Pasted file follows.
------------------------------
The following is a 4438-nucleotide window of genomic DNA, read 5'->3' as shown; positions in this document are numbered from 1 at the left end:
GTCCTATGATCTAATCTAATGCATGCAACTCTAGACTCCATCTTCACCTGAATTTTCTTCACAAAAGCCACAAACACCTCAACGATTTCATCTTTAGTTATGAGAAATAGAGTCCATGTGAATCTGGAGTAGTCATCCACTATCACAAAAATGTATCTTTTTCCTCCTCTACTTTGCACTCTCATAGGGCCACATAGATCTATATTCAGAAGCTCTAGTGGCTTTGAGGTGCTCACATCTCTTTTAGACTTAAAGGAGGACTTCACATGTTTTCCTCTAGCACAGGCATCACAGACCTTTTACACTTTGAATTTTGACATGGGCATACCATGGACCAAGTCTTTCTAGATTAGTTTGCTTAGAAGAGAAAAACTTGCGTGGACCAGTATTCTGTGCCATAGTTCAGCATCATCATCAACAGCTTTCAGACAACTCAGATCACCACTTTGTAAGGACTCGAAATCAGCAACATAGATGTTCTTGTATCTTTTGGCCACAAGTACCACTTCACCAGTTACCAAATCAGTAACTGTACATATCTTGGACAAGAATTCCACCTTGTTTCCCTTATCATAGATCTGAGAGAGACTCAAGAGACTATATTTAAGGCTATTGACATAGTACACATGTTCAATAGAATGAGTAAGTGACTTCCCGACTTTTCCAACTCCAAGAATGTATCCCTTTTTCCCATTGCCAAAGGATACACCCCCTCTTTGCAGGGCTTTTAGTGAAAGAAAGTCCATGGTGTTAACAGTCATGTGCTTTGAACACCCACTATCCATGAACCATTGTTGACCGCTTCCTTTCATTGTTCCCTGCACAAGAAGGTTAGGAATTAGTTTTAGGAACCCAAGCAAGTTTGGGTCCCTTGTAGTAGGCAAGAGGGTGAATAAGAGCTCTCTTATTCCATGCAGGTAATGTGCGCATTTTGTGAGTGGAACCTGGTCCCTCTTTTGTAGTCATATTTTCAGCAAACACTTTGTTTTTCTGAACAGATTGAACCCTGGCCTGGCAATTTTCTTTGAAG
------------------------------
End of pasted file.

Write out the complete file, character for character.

The following is a 4438-nucleotide window of genomic DNA, read 5'->3' as shown; positions in this document are numbered from 1 at the left end:
GTCCTATGATCTAATCTAATGCATGCAACTCTAGACTCCATCTTCACCTGAATTTTCTTCACAAAAGCCACAAACACCTCAACGATTTCATCTTTAGTTATGAGAAATAGAGTCCATGTGAATCTGGAGTAGTCATCCACTATCACAAAAATGTATCTTTTTCCTCCTCTACTTTGCACTCTCATAGGGCCACATAGATCTATATTCAGAAGCTCTAGTGGCTTTGAGGTGCTCACATCTCTTTTAGACTTAAAGGAGGACTTCACATGTTTTCCTCTAGCACAGGCATCACAGACCTTTTACACTTTGAATTTTGACATGGGCATACCATGGACCAAGTCTTTCTAGATTAGTTTGCTTAGAAGAGAAAAACTTGCGTGGACCAGTATTCTGTGCCATAGTTCAGCATCATCATCAACAGCTTTCAGACAACTCAGATCACCACTTTGTAAGGACTCGAAATCAGCAACATAGATGTTCTTGTATCTTTTGGCCACAAGTACCACTTCACCAGTTACCAAATCAGTAACTGTACATATCTTGGACAAGAATTCCACCTTGTTTCCCTTATCATAGATCTGAGAGAGACTCAAGAGACTATATTTAAGGCTATTGACATAGTACACATGTTCAATAGAATGAGTAAGTGACTTCCCGACTTTTCCAACTCCAAGAATGTATCCCTTTTTCCCATTGCCAAAGGATACACCCCCTCTTTGCAGGGCTTTTAGTGAAAGAAAGTCCATGGTGTTAACAGTCATGTGCTTTGAACACCCACTATCCATGAACCATTGTTGACCGCTTCCTTTCATTGTTCCCTGCACAAGAAGGTTAGGAATTAGTTTTAGGAACCCAAGCAAGTTTGGGTCCCTTGTAGTAGGCAAGAGGGTGAATAAGAGCTCTCTTATTCCATGCAGGTAATGTGCGCATTTTGTGAGTGGAACCTGGTCCCTCTTTTGTAGTCATATTTTCAGCAAACACTTTGTTTTTCTGAACAGATTGAACCCTGGCCTGGCAATTTTCTTTGAAG